From oil changes to Ravens GM, Eric DeCosta proves patience pays off

OWINGS MILLS, Md. -- Long before Thursday's introductory news conference as Baltimore Ravens general manager, Eric DeCosta joined the fledgling Ravens franchise when the team didn't have a logo on the side of its helmet and his job was equally nondescript.

In 1996, DeCosta helped everyone from the trainers to the equipment managers to public relations. He even was in charge of taking then-coach Ted Marchibroda's car in for an oil change.

Marchibroda would give DeCosta $100, and he could keep the change.

"So I found a special on Reisterstown Road that was $9.99, and I’d just keep all the rest of the money," DeCosta said with a smile.

In taking the podium for the first time as GM, he looked down at his family seated upfront, including his 7-year-old Jackson in a Lamar Jackson jersey, and saw his mentor (and former GM) Ozzie Newsome in the final row. This culminated his journey from scouting intern (1996) to Midwest scout (1998-2002) to director of college scouting (2003-2011) to assistant general manager (2012-17) to the top personnel decision-maker of the franchise.

DeCosta's ascension shows patience and loyalty pays off. He was first approached by owner Steve Bisciotti about ultimately taking over as Ravens GM in 2007, and he chose to remain with the organization despite many tempting offers.

"It has been a long wait," DeCosta said. "I've had a lot of time to sit and think about what this day would be like, and I promise that I will justify the Bisciottis' faith in me moving forward."

While DeCosta stayed, others in Baltimore's scouting department went elsewhere to become general manager, from James Harris (Jaguars) to Phil Savage (Browns) to George Kokinis (Browns). None ever achieved the same success as the Ravens.

DeCosta proved to be different, even though getting job offers turned into a yearly offseason tradition. Over the previous nine offseasons, DeCosta reportedly turned down nine teams (Indianapolis Colts, St. Louis Rams, Chicago Bears, New York Jets, Seattle Seahawks, Oakland Raiders, Tennessee Titans, Green Bay Packers and Miami Dolphins) when they sought permission to speak to him. He declined an interview with Seattle even after getting a phone call from Seahawks owner and Microsoft co-founder Paul Allen.

"For me, did I have chances? Yeah," DeCosta said. "Did I have a lot? Yeah. Did I ever really consider it? Not really. Every time I’d go to bed thinking that maybe I would consider something, I’d wake up and say, ‘What are you crazy? You know you’re going to have the job someday that you’ve dreamed about, so just wait and make it perfect.'"

During DeCosta's 41-minute media session, the primary message was he would intertwine the tried and true methods under Newsome with innovation.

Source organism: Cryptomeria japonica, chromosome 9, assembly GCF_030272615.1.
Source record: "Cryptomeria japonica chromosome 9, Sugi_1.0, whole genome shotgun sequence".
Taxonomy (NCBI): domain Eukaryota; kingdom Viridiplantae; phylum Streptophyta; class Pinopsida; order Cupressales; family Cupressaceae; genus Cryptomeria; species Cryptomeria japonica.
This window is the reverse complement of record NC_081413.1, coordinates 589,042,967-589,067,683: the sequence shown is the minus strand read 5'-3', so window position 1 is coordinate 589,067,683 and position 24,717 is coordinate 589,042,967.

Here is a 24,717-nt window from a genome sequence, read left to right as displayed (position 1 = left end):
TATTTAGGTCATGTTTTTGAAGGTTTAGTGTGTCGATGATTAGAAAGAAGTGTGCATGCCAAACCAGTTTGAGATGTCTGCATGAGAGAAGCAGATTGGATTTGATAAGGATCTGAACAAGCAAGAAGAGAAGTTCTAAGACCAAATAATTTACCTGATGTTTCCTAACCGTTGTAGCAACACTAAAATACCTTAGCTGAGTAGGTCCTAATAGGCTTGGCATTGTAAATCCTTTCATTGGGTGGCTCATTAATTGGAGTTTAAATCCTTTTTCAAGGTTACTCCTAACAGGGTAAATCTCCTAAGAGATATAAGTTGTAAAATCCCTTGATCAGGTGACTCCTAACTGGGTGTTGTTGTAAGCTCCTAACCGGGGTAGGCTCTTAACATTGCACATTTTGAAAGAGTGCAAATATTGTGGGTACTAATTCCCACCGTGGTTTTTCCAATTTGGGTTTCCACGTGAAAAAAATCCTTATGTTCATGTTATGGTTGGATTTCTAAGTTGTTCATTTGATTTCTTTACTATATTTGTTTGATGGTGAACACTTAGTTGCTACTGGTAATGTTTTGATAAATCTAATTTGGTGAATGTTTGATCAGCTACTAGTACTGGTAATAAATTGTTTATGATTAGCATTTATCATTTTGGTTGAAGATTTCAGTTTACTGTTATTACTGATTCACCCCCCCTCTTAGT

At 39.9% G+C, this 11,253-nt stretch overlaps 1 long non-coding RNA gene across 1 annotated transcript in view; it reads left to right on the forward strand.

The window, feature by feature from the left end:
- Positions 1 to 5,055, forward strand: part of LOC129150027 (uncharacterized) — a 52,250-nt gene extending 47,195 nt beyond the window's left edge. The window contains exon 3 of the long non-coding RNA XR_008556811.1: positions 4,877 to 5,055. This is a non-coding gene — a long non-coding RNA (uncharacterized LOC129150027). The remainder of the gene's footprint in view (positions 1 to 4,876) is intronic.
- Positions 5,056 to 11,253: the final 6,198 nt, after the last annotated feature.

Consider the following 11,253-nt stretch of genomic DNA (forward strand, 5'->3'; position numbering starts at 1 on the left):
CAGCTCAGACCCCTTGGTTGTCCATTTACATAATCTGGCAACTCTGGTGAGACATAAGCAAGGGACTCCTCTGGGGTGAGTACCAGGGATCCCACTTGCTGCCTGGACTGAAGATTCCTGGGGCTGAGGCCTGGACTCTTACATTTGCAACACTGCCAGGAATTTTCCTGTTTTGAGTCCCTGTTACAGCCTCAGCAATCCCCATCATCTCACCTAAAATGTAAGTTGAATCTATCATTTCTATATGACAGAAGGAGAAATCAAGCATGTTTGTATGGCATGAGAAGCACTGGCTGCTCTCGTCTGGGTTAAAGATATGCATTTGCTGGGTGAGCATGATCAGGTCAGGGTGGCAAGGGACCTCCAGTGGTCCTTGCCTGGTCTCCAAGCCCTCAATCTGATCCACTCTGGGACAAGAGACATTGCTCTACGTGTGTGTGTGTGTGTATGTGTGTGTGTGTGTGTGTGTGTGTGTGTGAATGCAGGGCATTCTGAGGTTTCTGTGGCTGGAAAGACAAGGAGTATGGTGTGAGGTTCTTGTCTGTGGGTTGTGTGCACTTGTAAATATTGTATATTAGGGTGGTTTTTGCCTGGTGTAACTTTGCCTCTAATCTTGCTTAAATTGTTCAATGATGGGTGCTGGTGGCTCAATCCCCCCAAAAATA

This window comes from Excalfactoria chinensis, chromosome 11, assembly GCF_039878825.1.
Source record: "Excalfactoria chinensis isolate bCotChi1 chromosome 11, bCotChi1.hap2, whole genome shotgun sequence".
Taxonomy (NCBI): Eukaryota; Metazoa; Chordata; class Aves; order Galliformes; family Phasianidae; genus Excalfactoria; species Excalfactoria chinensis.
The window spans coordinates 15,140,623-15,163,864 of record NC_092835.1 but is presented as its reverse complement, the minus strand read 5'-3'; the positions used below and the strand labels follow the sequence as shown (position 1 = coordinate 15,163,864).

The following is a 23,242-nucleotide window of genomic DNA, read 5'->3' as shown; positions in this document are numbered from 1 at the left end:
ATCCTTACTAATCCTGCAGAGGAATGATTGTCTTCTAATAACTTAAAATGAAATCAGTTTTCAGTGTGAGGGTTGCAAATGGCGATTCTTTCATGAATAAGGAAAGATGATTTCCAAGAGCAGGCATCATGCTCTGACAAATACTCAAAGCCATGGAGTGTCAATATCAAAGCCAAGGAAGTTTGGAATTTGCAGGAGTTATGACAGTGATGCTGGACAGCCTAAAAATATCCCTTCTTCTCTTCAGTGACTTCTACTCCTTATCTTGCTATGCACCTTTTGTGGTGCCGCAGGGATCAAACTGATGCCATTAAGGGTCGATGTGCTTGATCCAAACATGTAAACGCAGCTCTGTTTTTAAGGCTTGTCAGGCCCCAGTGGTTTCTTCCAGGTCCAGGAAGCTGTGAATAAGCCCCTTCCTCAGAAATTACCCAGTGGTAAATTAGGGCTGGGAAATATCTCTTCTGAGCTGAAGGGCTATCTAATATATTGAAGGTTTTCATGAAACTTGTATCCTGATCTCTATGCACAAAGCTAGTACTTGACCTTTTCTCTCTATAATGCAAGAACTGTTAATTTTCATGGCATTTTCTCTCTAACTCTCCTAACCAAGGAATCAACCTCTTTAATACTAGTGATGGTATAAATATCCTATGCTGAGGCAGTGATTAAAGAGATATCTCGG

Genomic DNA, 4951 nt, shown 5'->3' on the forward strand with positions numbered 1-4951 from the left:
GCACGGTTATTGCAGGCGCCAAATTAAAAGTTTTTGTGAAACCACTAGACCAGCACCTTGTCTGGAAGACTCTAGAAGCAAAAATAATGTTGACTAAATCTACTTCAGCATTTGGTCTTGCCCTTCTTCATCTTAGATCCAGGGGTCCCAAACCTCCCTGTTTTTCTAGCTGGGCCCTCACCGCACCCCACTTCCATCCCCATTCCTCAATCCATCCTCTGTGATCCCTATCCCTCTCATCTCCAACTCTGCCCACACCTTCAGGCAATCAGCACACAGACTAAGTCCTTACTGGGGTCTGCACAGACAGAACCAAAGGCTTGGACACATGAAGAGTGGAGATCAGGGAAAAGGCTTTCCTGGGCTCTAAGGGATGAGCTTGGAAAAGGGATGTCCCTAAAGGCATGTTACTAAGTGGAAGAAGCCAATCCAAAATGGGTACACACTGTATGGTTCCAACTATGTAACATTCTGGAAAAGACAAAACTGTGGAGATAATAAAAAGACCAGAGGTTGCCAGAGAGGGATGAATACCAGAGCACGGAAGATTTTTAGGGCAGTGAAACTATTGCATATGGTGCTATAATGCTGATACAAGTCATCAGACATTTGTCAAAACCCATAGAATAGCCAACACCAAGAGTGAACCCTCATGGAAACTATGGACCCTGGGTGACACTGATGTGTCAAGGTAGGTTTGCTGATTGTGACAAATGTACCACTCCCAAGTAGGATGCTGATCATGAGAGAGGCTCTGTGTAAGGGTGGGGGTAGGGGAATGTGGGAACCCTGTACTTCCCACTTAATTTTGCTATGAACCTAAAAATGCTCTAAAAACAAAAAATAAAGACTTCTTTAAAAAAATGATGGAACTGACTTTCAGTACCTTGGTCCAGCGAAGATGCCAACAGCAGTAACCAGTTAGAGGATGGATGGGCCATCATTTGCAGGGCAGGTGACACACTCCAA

In addressing free agency, he recited Newsome's "right player, right price" mantra, but he expects to be creative with the salary cap. With the draft, he sees mixing the traditional scouting methods with ever-expanding analytics.

"We’ve done a lot of really good things in the past, and we would be foolish to change things overnight," DeCosta said.

The transition from Newsome to DeCosta has been trumped as seamless by everyone in the organization. The bigger question was how DeCosta would work with coach John Harbaugh.

There had been speculation that there was conflict between them in the past. DeCosta shot down any animosity, saying they are neighbors in the Ravens' facility and in life. DeCosta and Harbaugh live about 100 yards from each other.

"I can tell you this, John is the only coach I want to work with," DeCosta said.

As for the reports of turmoil, DeCosta said, "It did bother me. All I would think to myself is, ‘We have enemies out there who are trying to create divisions and cracks and fissures and things like that.’ I get it. But it did upset me a little bit, I think, because it just wasn’t true, and it was a personal thing. It wasn’t work-related; it wasn’t a game or something that would affect the outcome of a game or strategy. It was personal, and it was simply not true."

In his first year as GM, DeCosta faces several issues, including a possible trade of quarterback Joe Flacco, the re-signing of Pro Bowl middle linebacker C.J. Mosley and potential salary-cap cuts in safety Eric Weddle, cornerback Jimmy Smith and wide receiver Michael Crabtree.

All of these decisions is what made DeCosta want to become a GM when he was 6 years old. Heading into the 1978 Super Bowl, many at DeCosta's bus stop in Taunton, Massachusetts, were pulling for the Broncos. So, to be the contrarian, DeCosta rooted for the Cowboys.

"And they won that game, and I became just fascinated by the Cowboys and by Tom Landry, Gil Brandt, Tex Schramm, the whole notion of scouting and building a football team, doing things differently than other teams did back then really, really appealed to me," DeCosta said. "So this has really been something over the course of my life that I always just dreamed about being: a general manager for an NFL team."